Data were analyzed following Giorgi’s (2009) three-step descriptive phenomenologic research method. The first step, read for a sense of the whole, involves reading participants’ descriptions from beginning to end to understand the overall statement. The authors read participants’ accounts three to five times to obtain a sense of their post-transplantation conditions while maintaining an attitude of phenomenologic reductionism. This attitude refers to investigators bracketing their own past knowledge about a phenomenon, considering an experience as precisely as possible solely through participants’ perspectives (Giorgi, 1997). The second step, determination of meaning units, involves breaking the text into smaller units of meaning for analysis. The authors consequently divided the transcripts into units by exploring possible variations of meanings, testing their adherence to one another, and removing extraneous or nonessential meanings. Common ideas within highlighted phrases were clustered, and clusters constituted the identified themes. The third step is the transformation of participants’ natural expressions into phenomenologically and psychologically sensitive expressions. In this step, each meaning unit was reviewed again to identify the ways in which participants could have expressed their post-transplantation experiences more appropriately. Two authors coded the data individually. Each author transformed each meaning unit, which was in the participants’ own words, into psychologically sensitive expressions. After completing the initial coding of the data, all authors met once a week for several weeks to discuss the similarities and discrepancies among the identified codes to extract common themes. The researchers used reflection and journaling to keep these occurrences bracketed. Journaling occurred simultaneously with the reduction to attain a bias-free analysis.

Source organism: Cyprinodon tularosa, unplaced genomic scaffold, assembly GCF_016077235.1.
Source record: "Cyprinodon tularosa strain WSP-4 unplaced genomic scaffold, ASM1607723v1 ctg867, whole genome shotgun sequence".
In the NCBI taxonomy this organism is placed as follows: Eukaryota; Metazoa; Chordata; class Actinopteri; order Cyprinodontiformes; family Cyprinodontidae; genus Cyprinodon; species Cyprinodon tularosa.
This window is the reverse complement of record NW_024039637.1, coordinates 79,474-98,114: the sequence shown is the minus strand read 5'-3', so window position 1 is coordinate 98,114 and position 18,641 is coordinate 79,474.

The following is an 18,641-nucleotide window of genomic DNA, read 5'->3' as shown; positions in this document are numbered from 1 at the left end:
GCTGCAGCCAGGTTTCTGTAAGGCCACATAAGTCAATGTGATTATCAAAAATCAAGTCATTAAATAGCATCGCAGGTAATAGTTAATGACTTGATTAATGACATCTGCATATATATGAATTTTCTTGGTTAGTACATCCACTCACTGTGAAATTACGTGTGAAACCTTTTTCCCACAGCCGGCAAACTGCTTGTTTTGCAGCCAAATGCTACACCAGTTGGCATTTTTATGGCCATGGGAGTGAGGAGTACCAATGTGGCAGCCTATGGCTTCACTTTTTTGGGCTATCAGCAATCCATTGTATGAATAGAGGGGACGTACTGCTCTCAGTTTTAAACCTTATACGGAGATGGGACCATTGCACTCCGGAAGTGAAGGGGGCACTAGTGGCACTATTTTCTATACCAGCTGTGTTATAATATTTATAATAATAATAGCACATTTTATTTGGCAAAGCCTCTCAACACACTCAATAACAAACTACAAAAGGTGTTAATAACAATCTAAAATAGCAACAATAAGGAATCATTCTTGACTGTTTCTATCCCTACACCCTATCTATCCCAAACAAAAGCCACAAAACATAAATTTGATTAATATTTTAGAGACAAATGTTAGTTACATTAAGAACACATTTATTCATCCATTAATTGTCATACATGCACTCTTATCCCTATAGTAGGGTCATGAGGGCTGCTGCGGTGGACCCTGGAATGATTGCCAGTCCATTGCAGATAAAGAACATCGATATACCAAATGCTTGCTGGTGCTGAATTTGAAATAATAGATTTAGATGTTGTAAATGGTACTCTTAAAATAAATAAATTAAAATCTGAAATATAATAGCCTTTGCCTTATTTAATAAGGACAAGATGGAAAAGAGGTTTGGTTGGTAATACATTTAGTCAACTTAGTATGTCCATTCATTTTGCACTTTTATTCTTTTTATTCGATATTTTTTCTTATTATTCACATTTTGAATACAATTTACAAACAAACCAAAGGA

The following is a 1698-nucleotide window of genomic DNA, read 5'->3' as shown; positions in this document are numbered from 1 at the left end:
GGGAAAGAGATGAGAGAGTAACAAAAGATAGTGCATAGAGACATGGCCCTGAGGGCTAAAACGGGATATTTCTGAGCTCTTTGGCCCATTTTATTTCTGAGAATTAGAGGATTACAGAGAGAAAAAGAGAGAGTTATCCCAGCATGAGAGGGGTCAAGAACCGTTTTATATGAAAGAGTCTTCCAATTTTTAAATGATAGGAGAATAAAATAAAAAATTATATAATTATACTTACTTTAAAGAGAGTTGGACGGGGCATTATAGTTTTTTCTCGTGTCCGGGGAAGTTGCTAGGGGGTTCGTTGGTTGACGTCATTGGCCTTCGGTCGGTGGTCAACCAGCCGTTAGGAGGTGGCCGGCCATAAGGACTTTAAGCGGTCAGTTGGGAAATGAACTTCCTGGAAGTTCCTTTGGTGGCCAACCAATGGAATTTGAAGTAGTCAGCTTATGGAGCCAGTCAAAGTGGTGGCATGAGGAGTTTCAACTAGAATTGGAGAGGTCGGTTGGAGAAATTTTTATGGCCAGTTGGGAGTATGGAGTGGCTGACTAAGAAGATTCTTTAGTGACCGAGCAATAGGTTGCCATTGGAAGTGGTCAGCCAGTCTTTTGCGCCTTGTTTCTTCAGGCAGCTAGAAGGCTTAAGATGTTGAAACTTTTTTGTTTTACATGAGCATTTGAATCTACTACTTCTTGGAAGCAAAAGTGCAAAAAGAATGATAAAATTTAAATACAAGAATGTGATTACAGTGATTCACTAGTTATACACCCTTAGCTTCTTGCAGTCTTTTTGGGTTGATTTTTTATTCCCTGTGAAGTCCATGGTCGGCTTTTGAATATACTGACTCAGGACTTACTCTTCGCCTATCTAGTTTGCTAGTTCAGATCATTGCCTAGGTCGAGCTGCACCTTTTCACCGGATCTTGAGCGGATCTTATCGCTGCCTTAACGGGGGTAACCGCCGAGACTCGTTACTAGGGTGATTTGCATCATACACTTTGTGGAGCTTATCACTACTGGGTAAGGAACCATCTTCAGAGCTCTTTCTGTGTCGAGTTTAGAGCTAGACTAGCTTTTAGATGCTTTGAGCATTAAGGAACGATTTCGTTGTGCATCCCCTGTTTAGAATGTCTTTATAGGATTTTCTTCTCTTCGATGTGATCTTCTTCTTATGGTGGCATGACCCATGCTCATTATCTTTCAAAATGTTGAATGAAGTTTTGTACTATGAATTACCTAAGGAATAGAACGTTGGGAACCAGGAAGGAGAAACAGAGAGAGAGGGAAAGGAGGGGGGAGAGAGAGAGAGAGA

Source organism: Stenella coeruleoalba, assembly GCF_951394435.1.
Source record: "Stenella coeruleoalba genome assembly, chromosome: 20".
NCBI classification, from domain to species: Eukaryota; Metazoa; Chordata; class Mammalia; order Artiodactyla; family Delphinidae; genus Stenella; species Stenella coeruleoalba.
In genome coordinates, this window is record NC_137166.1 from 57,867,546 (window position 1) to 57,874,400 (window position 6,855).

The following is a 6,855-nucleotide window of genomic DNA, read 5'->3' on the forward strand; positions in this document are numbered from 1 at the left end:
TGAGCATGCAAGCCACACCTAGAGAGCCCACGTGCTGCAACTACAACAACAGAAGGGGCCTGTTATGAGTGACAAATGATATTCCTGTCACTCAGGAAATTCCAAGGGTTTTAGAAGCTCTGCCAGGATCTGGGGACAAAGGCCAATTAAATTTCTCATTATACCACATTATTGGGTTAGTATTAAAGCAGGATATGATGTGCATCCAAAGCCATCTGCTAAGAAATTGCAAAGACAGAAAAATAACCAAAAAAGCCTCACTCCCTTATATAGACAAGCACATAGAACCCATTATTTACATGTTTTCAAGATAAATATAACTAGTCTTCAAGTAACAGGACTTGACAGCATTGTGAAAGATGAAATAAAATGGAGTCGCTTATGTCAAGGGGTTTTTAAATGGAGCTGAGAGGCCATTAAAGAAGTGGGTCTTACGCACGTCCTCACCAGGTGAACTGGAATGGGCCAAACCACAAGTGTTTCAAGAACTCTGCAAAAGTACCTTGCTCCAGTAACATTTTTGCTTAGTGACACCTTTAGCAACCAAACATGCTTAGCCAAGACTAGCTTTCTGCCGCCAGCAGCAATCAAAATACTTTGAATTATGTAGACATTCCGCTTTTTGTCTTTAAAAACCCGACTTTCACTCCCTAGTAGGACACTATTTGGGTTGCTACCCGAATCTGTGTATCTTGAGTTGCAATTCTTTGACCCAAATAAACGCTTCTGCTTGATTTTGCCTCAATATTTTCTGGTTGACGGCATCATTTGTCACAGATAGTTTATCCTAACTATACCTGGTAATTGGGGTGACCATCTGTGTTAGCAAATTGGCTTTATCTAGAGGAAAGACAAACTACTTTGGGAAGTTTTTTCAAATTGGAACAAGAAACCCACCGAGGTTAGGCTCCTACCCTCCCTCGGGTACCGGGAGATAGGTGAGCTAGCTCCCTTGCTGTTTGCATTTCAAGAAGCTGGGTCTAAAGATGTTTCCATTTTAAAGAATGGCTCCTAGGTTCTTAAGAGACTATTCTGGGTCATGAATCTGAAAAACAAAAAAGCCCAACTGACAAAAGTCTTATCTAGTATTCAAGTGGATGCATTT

In qualitative research, validity pertains to the correct interpretation of study findings. To ensure their credibility, the results were confirmed by several participants and three experienced pediatric hematologic oncology physicians, a clinical nurse specialist, and a nursing professor. To achieve external reliability, the authors have described the methods and procedures of data collection and analysis in detail.